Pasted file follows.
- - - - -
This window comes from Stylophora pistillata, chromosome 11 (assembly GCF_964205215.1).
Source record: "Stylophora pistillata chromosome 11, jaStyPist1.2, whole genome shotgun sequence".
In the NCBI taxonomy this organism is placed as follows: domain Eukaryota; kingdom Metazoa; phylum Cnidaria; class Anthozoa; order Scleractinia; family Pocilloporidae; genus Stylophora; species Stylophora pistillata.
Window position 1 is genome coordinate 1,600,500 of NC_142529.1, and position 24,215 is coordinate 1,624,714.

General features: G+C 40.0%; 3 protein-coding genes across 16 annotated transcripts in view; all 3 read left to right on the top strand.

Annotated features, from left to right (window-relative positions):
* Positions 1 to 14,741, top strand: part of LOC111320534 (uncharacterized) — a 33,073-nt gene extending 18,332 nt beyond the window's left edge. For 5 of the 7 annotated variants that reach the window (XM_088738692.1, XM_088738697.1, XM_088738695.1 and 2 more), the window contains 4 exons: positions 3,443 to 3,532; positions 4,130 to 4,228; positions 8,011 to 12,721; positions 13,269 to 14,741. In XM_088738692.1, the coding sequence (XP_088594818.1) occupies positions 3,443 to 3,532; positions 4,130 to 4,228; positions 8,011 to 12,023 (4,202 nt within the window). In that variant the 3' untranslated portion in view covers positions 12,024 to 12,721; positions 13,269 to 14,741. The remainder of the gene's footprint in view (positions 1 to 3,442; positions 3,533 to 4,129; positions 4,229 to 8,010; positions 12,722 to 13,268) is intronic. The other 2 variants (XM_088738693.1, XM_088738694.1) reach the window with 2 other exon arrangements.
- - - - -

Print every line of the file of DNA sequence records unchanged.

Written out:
This window comes from Stylophora pistillata, chromosome 11 (assembly GCF_964205215.1).
Source record: "Stylophora pistillata chromosome 11, jaStyPist1.2, whole genome shotgun sequence".
In the NCBI taxonomy this organism is placed as follows: domain Eukaryota; kingdom Metazoa; phylum Cnidaria; class Anthozoa; order Scleractinia; family Pocilloporidae; genus Stylophora; species Stylophora pistillata.
Window position 1 is genome coordinate 1,600,500 of NC_142529.1, and position 24,215 is coordinate 1,624,714.

General features: G+C 40.0%; 3 protein-coding genes across 16 annotated transcripts in view; all 3 read left to right on the top strand.

Annotated features, from left to right (window-relative positions):
* Positions 1 to 14,741, top strand: part of LOC111320534 (uncharacterized) — a 33,073-nt gene extending 18,332 nt beyond the window's left edge. For 5 of the 7 annotated variants that reach the window (XM_088738692.1, XM_088738697.1, XM_088738695.1 and 2 more), the window contains 4 exons: positions 3,443 to 3,532; positions 4,130 to 4,228; positions 8,011 to 12,721; positions 13,269 to 14,741. In XM_088738692.1, the coding sequence (XP_088594818.1) occupies positions 3,443 to 3,532; positions 4,130 to 4,228; positions 8,011 to 12,023 (4,202 nt within the window). In that variant the 3' untranslated portion in view covers positions 12,024 to 12,721; positions 13,269 to 14,741. The remainder of the gene's footprint in view (positions 1 to 3,442; positions 3,533 to 4,129; positions 4,229 to 8,010; positions 12,722 to 13,268) is intronic. The other 2 variants (XM_088738693.1, XM_088738694.1) reach the window with 2 other exon arrangements.